How to interpret the include request parameter


#1

I wonder how to interpret the include request parameter fully.

From the specs:

If an endpoint supports the include parameter and a client supplies it, the server MUST NOT include unrequested resource objects in the included section of the compound document.

The value of the include parameter MUST be a comma-separated (U+002C COMMA, “,”) list of relationship paths. A relationship path is a dot-separated (U+002E FULL-STOP, “.”) list of relationship names.

I would assume that if a server does not support the include request param or in case a client does not provide the include request param the server will return with default behaviour. This could returning non at or everything. This could also be different behaviour per endpoint.

In the case the server supports the include param what should be returned:

  • In case the client does not provide the include param? I would assume the default behaviour as there is no rule in the spec that says it MUST be provided.
  • In case the client provided=s the include param as ?include=. Should this mean that the client does not want any included data?

And further more should or can the server accept wildcards like ?include=publisher,publisher.country,author.*. Note the * behind author to indicate that all (sub) relationships of the author should be included.


#2

If a client does not provide an include parameter, the API designer / developer is free to return any depth or set of relationships they desire. If they client does use it, the server returns a related resource IFF it is in the includes parameter. I would reject includes=. with a 400, as it doesn’t specify a valid member name. I would suggest the better way to support no relationships would be to have an extension which supports the user of the Prefer header to restrict the current representation, or use spare field sets to select the root resource attributes and none of its relationships.

I haven’t ever seen reference to supporting a wildcard, and I would seriously hesitate to support it in an API or specification. I also think it violates the naming rules linked above, and would add a lot of complexity to consumer agents.

One other minor point to add, I’d discourage you from using the ‘endpoint’ terminology in favor of ‘resource’, because it very subtlety directs the conversation towards RPC.

Thoughts?


#3

Hi Micael,
Thanks again for joining the conversation!

I think you have a fair point regarding the wildcard. So let’s forget about that one :slight_smile:

Regarding the include request param

  • If it is not provided I think we agree the API designer / developer is free to return any depth or set of relationships they desire
  • If it is provided (and the API supports it) the API should only return the related resources
  • But what to do if the parameter is provided but without value: ?include=
    You mentioned to reply with a 400 as it no valid member name?
    Could you elaborate on that?
    As this could indicate imo nicely that no includes are desired. Opposed to something like ?include=author where you only desire the author related resources.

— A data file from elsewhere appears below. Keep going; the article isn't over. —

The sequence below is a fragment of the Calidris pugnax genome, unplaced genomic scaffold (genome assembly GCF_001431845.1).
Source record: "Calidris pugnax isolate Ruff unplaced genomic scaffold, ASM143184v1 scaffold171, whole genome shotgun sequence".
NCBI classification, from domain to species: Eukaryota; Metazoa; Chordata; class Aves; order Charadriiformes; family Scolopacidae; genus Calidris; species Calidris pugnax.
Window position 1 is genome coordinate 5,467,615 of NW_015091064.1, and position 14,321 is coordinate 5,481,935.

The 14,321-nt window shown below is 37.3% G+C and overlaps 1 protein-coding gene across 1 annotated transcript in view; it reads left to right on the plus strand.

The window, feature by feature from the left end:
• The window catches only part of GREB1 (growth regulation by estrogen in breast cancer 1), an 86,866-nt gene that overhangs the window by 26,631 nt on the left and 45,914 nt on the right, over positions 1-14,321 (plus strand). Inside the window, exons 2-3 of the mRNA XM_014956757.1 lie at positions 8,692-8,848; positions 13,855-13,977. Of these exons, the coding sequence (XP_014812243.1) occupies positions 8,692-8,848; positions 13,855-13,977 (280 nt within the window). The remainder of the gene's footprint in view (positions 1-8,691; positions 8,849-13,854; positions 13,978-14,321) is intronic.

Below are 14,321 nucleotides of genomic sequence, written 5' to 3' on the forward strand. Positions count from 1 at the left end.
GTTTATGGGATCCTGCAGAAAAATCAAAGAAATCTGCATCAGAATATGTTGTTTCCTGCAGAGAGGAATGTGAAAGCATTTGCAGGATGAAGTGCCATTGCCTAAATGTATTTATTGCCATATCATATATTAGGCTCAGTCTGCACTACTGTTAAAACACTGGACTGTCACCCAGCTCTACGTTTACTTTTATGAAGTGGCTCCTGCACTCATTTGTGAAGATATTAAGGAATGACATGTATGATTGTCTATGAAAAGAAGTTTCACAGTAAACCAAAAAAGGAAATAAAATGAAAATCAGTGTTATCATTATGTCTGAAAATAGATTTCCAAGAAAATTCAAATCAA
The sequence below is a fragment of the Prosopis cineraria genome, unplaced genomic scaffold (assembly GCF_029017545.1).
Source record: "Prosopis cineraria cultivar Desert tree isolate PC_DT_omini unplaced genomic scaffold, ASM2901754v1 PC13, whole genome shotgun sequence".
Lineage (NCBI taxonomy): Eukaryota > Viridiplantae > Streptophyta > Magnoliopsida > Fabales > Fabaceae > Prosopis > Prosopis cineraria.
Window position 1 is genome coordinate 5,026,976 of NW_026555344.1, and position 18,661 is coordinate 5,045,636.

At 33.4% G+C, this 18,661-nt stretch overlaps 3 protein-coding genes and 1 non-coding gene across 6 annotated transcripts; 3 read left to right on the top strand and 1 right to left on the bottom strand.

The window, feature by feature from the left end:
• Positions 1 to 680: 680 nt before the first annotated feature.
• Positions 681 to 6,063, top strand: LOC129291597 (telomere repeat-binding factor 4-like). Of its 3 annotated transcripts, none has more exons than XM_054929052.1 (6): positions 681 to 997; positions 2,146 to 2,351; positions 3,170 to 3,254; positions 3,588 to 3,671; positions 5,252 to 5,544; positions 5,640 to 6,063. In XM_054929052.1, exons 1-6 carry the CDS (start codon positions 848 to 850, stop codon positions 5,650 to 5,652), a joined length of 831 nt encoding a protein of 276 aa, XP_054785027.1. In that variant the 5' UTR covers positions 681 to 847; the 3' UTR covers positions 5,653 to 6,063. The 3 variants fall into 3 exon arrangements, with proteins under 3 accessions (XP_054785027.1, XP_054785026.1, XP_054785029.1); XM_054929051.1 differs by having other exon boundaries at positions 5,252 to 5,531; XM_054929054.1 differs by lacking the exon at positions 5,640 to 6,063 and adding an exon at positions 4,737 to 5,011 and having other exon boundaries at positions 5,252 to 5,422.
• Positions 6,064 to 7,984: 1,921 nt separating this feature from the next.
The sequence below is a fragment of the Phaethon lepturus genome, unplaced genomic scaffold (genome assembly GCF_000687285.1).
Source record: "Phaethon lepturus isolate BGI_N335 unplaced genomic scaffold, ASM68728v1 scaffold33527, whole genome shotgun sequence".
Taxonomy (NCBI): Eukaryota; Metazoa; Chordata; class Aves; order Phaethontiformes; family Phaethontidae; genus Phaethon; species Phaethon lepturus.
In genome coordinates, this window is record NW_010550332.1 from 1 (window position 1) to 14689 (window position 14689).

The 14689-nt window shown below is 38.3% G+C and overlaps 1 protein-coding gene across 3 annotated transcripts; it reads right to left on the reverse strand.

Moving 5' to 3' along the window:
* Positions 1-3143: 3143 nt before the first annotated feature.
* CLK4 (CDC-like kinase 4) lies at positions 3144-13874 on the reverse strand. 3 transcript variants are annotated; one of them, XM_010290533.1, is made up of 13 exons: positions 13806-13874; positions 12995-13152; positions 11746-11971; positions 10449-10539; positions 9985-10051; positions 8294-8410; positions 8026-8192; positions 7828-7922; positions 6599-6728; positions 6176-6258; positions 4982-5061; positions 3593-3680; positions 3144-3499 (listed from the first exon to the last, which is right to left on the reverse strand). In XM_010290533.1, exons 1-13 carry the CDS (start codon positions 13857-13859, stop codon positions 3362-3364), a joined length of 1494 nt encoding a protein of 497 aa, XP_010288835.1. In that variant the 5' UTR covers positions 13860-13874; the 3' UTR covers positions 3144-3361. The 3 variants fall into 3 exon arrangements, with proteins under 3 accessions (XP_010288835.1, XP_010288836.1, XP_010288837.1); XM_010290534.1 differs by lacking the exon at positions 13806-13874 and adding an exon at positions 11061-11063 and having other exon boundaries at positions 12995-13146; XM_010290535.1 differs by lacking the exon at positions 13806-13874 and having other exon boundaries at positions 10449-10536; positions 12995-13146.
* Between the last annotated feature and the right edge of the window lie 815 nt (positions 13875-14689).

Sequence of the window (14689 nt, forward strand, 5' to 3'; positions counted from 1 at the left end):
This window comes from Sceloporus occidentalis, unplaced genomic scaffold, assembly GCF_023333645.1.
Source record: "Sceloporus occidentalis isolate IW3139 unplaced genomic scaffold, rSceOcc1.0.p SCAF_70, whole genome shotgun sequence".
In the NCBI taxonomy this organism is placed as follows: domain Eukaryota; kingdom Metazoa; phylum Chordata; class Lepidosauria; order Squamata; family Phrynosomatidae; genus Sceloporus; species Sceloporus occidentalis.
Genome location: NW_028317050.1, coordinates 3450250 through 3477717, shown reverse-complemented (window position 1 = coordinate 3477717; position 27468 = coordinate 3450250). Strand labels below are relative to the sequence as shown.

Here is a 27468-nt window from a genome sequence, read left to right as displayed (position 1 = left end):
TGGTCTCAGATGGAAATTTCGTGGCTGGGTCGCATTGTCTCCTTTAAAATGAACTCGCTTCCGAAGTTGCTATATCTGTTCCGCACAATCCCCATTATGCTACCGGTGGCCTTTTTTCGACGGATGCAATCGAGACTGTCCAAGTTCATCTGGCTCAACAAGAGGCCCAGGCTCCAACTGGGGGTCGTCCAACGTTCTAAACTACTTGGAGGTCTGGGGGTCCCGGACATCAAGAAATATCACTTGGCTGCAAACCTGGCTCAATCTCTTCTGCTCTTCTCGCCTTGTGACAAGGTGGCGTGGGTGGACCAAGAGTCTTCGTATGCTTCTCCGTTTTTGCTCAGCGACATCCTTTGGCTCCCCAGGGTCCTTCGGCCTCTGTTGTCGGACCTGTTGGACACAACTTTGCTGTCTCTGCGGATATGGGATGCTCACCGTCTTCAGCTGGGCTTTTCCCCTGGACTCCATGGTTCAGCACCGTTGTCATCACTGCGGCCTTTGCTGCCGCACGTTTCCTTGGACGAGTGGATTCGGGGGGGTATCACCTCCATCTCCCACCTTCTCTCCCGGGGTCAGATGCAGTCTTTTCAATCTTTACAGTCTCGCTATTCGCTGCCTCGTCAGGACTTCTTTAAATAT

Maybe my initial question caused confusion as it contained a trailing . I dit not mean ?include=..

I’m asking this as I’m working on a library that would provide out-of-the-box support for the include request param, and I’m wondering which rules I can apply best.

Cheers,
Marcel


#4

If you follow a few of the links from the point in the spec where the includes parameter is defined, what you’ll get is it has to be a comma separated list of valid member names, deep linked relationships. Member names are defined as one or more characters. The empty string violates this constraint.

I think it would be a good shorthand to suggest you want the resource without any additional related resources. However, on reading the spec the points above are my interpretation for better or worse on what the spec says to do.

Hope that helps!


#5

Yes looking at it more carefully I think you mean this part:

The value of the include parameter MUST be a comma-separated (U+002C COMMA, “,”) list of relationship paths. A relationship path is a dot-separated (U+002E FULL-STOP, “.”) list of relationship names.

Which indeed states it MUST be a comma-separated list, suggesting it MAY not be an empty value.

I wonder if the JSON:API spec could provide a recommendation on this or maybe even clarifying this a bit in the spec itself.
As you seem to be the most active in replying questions here, do you know the spec is still maintained and who could say something about adding such a thing to the spec?


#6

It’s a list of relationship paths which are dot separated names, which are defined as 1+ characters.

The spec is still being maintained and worked on, but there is issues with updating quickly because of the promise of backwards compatibility. The unfortunate side effect of non normative language, this is the second time this week it’s coming up lol, is that it adds ambiguity if you aren’t extremely careful. There is some of that in the spec at this time.


#7

I also tried to reach out to maintainers (via Twitter) to see if they can add some clarity to the spec regarding this include param. Either in the formal spec or at least in the recommendation section.